The British Bases say they are not putting obstacles in the path of a building permit application for the casino resort in Limassol, responding to local reports about a hold up due to an environmental impact assessment (EIA).
A written statement on Wednesday said that contrary to some reporting, the Bases had “not raised objections to the Zakaki development project on environmental or any other grounds” citing that the Bases had no jurisdiction over those areas.
It was reported Monday that a potential glitch appeared just days ahead of the scheduled stone laying ceremony for the Cypriot casino resort, with an environmental impact assessment not yet in the clear.
Representatives of the consortium undertaking the development project were blaming the delay on British military interests, according to local reports, citing that the state’s environmental authority had yet to give the green light for the project.
A recent letter sent to the Environmental Department revealed that two companies, Proplan Ttd and Envi Services, conducted environmental impact studies on behalf of the company, according to daily Politis, and concluded there may be military interests behind the British Base classifying a portion of a nearby area under special protection in Akrotiri.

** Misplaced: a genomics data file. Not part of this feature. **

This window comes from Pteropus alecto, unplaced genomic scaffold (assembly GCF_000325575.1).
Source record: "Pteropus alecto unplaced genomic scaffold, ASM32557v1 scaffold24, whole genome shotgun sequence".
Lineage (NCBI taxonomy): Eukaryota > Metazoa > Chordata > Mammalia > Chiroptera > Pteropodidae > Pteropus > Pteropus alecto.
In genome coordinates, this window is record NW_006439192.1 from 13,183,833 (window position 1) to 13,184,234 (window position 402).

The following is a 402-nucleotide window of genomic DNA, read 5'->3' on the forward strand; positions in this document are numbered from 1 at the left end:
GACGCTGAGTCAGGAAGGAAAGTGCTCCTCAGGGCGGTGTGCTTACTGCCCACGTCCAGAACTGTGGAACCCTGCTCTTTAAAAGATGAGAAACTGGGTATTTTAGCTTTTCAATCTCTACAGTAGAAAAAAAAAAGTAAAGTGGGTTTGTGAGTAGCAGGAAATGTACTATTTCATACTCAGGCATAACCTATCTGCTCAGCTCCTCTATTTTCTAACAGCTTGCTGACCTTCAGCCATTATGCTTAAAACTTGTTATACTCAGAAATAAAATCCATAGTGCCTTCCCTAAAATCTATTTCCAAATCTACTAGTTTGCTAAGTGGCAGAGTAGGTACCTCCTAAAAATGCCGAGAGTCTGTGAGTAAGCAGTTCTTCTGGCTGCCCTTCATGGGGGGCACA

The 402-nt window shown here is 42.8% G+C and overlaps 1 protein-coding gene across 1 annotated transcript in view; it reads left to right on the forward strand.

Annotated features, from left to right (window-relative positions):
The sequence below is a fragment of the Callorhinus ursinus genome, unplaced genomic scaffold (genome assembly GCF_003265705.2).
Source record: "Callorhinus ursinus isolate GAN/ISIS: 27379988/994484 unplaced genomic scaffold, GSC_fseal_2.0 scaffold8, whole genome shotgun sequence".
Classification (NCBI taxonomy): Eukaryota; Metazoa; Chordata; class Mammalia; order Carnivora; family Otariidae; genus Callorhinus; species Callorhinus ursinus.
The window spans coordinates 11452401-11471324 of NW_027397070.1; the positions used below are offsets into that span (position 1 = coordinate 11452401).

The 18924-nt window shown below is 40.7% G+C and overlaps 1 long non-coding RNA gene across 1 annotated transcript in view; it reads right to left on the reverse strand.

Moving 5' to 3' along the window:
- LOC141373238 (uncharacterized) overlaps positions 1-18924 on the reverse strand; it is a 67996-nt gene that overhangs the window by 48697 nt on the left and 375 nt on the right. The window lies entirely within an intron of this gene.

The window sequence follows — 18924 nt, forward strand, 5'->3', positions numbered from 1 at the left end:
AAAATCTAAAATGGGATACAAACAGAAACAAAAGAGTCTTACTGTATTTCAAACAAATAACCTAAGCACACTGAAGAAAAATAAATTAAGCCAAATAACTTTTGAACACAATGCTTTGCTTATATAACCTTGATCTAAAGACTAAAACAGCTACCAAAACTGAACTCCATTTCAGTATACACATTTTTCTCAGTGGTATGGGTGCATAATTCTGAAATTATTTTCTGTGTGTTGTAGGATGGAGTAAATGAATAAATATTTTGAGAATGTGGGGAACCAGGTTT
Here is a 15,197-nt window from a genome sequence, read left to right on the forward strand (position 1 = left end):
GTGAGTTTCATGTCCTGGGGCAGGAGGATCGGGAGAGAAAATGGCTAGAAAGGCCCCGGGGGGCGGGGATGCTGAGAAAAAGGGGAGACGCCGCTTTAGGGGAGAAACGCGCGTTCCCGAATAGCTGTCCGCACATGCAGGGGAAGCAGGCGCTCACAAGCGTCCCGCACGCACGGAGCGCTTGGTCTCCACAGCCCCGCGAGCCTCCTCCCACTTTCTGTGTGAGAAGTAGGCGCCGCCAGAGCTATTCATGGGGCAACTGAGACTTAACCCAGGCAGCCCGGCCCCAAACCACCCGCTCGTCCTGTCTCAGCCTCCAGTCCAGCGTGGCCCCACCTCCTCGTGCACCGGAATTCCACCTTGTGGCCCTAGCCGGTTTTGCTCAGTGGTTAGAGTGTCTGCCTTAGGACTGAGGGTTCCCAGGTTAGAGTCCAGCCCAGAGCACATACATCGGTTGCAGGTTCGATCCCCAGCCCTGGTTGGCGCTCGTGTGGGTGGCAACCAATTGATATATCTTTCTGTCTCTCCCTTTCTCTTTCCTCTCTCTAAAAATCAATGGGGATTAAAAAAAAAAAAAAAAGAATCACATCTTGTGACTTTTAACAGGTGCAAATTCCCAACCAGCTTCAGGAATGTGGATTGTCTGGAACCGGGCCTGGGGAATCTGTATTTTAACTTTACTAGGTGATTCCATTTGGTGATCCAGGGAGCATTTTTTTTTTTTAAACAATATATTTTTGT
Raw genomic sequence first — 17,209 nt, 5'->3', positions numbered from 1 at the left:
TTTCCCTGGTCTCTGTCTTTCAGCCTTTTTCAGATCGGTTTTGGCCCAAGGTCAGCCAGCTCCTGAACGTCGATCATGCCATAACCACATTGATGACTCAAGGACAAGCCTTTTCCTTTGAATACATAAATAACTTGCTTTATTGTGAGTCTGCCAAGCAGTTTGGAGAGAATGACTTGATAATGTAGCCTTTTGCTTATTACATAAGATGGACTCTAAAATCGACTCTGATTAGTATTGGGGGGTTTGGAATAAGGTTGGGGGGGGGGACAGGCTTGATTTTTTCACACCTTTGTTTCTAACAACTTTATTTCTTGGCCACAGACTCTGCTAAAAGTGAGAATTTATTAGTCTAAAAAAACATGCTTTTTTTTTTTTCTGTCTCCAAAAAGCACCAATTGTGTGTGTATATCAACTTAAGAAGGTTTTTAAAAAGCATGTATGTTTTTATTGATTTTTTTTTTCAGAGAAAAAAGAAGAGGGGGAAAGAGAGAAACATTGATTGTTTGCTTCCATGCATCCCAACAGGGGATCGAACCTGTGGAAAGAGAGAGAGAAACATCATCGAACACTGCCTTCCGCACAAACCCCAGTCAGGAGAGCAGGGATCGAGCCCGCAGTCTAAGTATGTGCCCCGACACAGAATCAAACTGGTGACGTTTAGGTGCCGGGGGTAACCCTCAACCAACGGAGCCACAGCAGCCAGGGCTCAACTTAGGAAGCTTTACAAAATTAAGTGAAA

The Bases dismissed allegations that anything but environmental interests were behind consultations they had with officials
But the Bases dismissed the allegations that anything but environmental interests were behind consultations they had with officials earlier this year, saying they work closely with the Cyprus Government to ensure the protection of the environment on the island.
“We did hold discussions with the Republic of Cyprus Department of the Environment and the Game Fund on this issue in late March,” the statement said.
The Environmental Department had asked for comments on the scope of a prepared EIA, according to the statement, in order to form a fuller picture by taking into account the Special Areas of Conservation and Special Protection Areas.
“These were designated within the SBAs following a rigorous consultation process based on science, involving all stakeholders. As requested, the Bases provided comment in April, solely on what further areas the EIA might consider,” the Bases said.
It is estimated that the world-class project will attract 300,000 additional visitors each year, which would be a significant boost to the overall industry which is currently suffering from seasonal fluctuations, with hectic summers and dead winters.